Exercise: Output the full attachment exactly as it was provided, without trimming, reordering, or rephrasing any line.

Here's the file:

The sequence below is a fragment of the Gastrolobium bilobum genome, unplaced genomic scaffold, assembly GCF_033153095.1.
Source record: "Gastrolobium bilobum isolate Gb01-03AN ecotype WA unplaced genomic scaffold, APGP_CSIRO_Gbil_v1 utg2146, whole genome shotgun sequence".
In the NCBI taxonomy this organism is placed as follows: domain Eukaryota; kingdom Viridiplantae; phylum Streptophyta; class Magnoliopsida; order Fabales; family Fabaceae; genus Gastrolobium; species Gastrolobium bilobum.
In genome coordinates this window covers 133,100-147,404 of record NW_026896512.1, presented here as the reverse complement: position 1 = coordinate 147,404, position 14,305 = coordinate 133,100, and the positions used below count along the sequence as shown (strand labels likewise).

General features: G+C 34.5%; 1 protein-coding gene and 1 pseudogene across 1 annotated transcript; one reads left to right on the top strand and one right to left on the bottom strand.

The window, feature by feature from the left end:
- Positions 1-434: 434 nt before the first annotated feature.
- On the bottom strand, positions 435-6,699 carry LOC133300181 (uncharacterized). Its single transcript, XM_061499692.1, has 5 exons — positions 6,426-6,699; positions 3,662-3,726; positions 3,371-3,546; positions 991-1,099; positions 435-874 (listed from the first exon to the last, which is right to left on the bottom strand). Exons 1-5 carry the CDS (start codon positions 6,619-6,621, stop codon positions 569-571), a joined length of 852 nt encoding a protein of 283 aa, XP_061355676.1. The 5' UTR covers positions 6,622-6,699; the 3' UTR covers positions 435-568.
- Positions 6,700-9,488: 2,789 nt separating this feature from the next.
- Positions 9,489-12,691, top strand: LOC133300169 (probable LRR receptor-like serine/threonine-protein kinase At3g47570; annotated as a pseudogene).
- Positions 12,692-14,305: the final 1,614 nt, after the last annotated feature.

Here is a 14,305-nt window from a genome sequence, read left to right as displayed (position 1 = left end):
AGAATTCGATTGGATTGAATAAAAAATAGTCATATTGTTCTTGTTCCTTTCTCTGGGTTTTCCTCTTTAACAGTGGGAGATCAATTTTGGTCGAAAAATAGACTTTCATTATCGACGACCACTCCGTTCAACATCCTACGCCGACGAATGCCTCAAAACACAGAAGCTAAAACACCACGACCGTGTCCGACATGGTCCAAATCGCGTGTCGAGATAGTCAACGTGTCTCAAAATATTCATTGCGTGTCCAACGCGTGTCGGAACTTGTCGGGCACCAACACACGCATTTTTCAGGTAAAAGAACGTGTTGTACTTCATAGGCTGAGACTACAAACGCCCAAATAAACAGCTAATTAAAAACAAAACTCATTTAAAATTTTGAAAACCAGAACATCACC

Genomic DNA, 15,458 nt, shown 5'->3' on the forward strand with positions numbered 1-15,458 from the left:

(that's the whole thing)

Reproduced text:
The sequence below is a fragment of the Gastrolobium bilobum genome, unplaced genomic scaffold, assembly GCF_033153095.1.
Source record: "Gastrolobium bilobum isolate Gb01-03AN ecotype WA unplaced genomic scaffold, APGP_CSIRO_Gbil_v1 utg2146, whole genome shotgun sequence".
In the NCBI taxonomy this organism is placed as follows: domain Eukaryota; kingdom Viridiplantae; phylum Streptophyta; class Magnoliopsida; order Fabales; family Fabaceae; genus Gastrolobium; species Gastrolobium bilobum.
In genome coordinates this window covers 133,100-147,404 of record NW_026896512.1, presented here as the reverse complement: position 1 = coordinate 147,404, position 14,305 = coordinate 133,100, and the positions used below count along the sequence as shown (strand labels likewise).

General features: G+C 34.5%; 1 protein-coding gene and 1 pseudogene across 1 annotated transcript; one reads left to right on the top strand and one right to left on the bottom strand.

The window, feature by feature from the left end:
- Positions 1-434: 434 nt before the first annotated feature.
- On the bottom strand, positions 435-6,699 carry LOC133300181 (uncharacterized). Its single transcript, XM_061499692.1, has 5 exons — positions 6,426-6,699; positions 3,662-3,726; positions 3,371-3,546; positions 991-1,099; positions 435-874 (listed from the first exon to the last, which is right to left on the bottom strand). Exons 1-5 carry the CDS (start codon positions 6,619-6,621, stop codon positions 569-571), a joined length of 852 nt encoding a protein of 283 aa, XP_061355676.1. The 5' UTR covers positions 6,622-6,699; the 3' UTR covers positions 435-568.
- Positions 6,700-9,488: 2,789 nt separating this feature from the next.
- Positions 9,489-12,691, top strand: LOC133300169 (probable LRR receptor-like serine/threonine-protein kinase At3g47570; annotated as a pseudogene).
- Positions 12,692-14,305: the final 1,614 nt, after the last annotated feature.

Here is a 14,305-nt window from a genome sequence, read left to right as displayed (position 1 = left end):
AGAATTCGATTGGATTGAATAAAAAATAGTCATATTGTTCTTGTTCCTTTCTCTGGGTTTTCCTCTTTAACAGTGGGAGATCAATTTTGGTCGAAAAATAGACTTTCATTATCGACGACCACTCCGTTCAACATCCTACGCCGACGAATGCCTCAAAACACAGAAGCTAAAACACCACGACCGTGTCCGACATGGTCCAAATCGCGTGTCGAGATAGTCAACGTGTCTCAAAATATTCATTGCGTGTCCAACGCGTGTCGGAACTTGTCGGGCACCAACACACGCATTTTTCAGGTAAAAGAACGTGTTGTACTTCATAGGCTGAGACTACAAACGCCCAAATAAACAGCTAATTAAAAACAAAACTCATTTAAAATTTTGAAAACCAGAACATCACC

Genomic DNA, 15,458 nt, shown 5'->3' on the forward strand with positions numbered 1-15,458 from the left: